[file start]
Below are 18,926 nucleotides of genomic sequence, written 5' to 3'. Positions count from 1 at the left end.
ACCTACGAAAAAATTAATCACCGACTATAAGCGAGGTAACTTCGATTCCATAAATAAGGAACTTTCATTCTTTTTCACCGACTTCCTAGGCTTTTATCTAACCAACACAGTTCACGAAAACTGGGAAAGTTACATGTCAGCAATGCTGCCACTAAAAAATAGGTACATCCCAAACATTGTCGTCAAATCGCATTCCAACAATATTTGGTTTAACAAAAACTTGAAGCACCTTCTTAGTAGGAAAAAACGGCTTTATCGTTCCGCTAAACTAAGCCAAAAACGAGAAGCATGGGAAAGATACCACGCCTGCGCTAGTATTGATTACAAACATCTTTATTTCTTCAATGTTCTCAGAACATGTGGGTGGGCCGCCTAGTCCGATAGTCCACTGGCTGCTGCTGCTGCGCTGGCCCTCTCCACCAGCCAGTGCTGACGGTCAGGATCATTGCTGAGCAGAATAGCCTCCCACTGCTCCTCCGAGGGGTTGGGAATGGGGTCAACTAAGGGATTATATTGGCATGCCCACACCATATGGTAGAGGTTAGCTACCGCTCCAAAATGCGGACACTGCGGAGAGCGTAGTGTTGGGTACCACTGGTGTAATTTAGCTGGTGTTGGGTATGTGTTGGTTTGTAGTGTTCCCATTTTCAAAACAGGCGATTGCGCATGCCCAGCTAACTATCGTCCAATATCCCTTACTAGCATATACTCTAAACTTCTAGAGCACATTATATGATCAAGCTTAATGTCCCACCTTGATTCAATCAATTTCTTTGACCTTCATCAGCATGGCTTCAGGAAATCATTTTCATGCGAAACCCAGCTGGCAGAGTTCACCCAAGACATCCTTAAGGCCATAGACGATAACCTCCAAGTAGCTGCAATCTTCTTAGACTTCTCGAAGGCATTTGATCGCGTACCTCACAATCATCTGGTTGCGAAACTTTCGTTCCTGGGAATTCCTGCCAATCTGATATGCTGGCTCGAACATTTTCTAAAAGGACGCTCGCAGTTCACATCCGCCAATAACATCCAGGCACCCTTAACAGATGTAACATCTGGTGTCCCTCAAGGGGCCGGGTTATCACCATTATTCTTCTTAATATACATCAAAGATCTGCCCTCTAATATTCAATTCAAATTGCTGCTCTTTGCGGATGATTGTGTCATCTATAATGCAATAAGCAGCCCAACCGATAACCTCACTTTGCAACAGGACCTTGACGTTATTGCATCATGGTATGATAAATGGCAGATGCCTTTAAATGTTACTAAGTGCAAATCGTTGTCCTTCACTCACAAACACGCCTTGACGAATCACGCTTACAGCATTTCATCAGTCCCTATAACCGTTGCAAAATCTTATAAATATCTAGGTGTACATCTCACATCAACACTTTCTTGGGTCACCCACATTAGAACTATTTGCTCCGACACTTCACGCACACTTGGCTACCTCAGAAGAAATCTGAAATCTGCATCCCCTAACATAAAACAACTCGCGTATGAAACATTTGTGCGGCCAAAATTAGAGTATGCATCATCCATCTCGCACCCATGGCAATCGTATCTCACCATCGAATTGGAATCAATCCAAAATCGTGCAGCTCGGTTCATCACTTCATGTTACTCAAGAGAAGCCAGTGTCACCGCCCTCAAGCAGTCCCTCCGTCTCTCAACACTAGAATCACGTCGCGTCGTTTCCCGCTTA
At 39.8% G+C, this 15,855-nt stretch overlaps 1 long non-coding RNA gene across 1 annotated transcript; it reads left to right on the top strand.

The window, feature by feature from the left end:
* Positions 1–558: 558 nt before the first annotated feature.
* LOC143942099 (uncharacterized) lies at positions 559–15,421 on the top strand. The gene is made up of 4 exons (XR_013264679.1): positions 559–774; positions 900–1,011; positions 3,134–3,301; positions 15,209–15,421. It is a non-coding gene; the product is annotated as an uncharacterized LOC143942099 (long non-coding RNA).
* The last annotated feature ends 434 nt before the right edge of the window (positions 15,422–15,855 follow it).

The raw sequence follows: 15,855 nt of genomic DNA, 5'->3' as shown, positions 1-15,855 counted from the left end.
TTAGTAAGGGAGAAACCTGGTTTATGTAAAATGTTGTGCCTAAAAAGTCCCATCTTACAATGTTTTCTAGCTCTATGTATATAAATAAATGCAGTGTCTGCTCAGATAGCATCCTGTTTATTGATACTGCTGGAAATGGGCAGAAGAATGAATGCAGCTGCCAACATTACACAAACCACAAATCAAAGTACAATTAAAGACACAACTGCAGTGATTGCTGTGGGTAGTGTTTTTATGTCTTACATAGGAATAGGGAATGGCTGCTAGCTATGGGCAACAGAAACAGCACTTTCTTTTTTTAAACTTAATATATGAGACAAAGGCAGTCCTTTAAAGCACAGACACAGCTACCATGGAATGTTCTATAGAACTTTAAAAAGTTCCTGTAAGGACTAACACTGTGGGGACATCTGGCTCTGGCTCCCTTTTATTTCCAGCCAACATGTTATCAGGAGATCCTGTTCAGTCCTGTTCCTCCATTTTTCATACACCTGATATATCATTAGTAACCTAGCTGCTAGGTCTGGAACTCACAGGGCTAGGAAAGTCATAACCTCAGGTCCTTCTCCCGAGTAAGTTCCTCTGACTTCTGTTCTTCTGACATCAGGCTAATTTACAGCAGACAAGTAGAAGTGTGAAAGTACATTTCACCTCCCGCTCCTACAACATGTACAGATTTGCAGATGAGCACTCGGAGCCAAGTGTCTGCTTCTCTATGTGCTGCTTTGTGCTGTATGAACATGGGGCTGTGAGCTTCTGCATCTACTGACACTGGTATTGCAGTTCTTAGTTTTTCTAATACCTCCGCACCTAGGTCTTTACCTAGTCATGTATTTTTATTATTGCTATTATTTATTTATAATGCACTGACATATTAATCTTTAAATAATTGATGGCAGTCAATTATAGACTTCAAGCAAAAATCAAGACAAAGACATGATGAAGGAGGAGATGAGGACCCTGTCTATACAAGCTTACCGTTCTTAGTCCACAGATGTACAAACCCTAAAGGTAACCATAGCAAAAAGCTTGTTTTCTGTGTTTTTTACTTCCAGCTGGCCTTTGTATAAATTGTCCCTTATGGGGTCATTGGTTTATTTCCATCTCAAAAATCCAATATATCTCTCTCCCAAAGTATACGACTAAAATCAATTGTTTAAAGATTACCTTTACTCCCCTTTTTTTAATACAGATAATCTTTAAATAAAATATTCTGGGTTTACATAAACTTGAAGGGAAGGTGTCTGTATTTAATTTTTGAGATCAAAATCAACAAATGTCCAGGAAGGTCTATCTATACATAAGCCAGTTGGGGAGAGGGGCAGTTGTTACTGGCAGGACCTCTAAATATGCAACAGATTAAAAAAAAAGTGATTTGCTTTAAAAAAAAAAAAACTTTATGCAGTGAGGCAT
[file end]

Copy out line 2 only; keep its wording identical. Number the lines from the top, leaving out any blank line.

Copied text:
ACCTACGAAAAAATTAATCACCGACTATAAGCGAGGTAACTTCGATTCCATAAATAAGGAACTTTCATTCTTTTTCACCGACTTCCTAGGCTTTTATCTAACCAACACAGTTCACGAAAACTGGGAAAGTTACATGTCAGCAATGCTGCCACTAAAAAATAGGTACATCCCAAACATTGTCGTCAAATCGCATTCCAACAATATTTGGTTTAACAAAAACTTGAAGCACCTTCTTAGTAGGAAAAAACGGCTTTATCGTTCCGCTAAACTAAGCCAAAAACGAGAAGCATGGGAAAGATACCACGCCTGCGCTAGTATTGATTACAAACATCTTTATTTCTTCAATGTTCTCAGAACATGTGGGTGGGCCGCCTAGTCCGATAGTCCACTGGCTGCTGCTGCTGCGCTGGCCCTCTCCACCAGCCAGTGCTGACGGTCAGGATCATTGCTGAGCAGAATAGCCTCCCACTGCTCCTCCGAGGGGTTGGGAATGGGGTCAACTAAGGGATTATATTGGCATGCCCACACCATATGGTAGAGGTTAGCTACCGCTCCAAAATGCGGACACTGCGGAGAGCGTAGTGTTGGGTACCACTGGTGTAATTTAGCTGGTGTTGGGTATGTGTTGGTTTGTAGTGTTCCCATTTTCAAAACAGGCGATTGCGCATGCCCAGCTAACTATCGTCCAATATCCCTTACTAGCATATACTCTAAACTTCTAGAGCACATTATATGATCAAGCTTAATGTCCCACCTTGATTCAATCAATTTCTTTGACCTTCATCAGCATGGCTTCAGGAAATCATTTTCATGCGAAACCCAGCTGGCAGAGTTCACCCAAGACATCCTTAAGGCCATAGACGATAACCTCCAAGTAGCTGCAATCTTCTTAGACTTCTCGAAGGCATTTGATCGCGTACCTCACAATCATCTGGTTGCGAAACTTTCGTTCCTGGGAATTCCTGCCAATCTGATATGCTGGCTCGAACATTTTCTAAAAGGACGCTCGCAGTTCACATCCGCCAATAACATCCAGGCACCCTTAACAGATGTAACATCTGGTGTCCCTCAAGGGGCCGGGTTATCACCATTATTCTTCTTAATATACATCAAAGATCTGCCCTCTAATATTCAATTCAAATTGCTGCTCTTTGCGGATGATTGTGTCATCTATAATGCAATAAGCAGCCCAACCGATAACCTCACTTTGCAACAGGACCTTGACGTTATTGCATCATGGTATGATAAATGGCAGATGCCTTTAAATGTTACTAAGTGCAAATCGTTGTCCTTCACTCACAAACACGCCTTGACGAATCACGCTTACAGCATTTCATCAGTCCCTATAACCGTTGCAAAATCTTATAAATATCTAGGTGTACATCTCACATCAACACTTTCTTGGGTCACCCACATTAGAACTATTTGCTCCGACACTTCACGCACACTTGGCTACCTCAGAAGAAATCTGAAATCTGCATCCCCTAACATAAAACAACTCGCGTATGAAACATTTGTGCGGCCAAAATTAGAGTATGCATCATCCATCTCGCACCCATGGCAATCGTATCTCACCATCGAATTGGAATCAATCCAAAATCGTGCAGCTCGGTTCATCACTTCATGTTACTCAAGAGAAGCCAGTGTCACCGCCCTCAAGCAGTCCCTCCGTCTCTCAACACTAGAATCACGTCGCGTCGTTTCCCGCTTA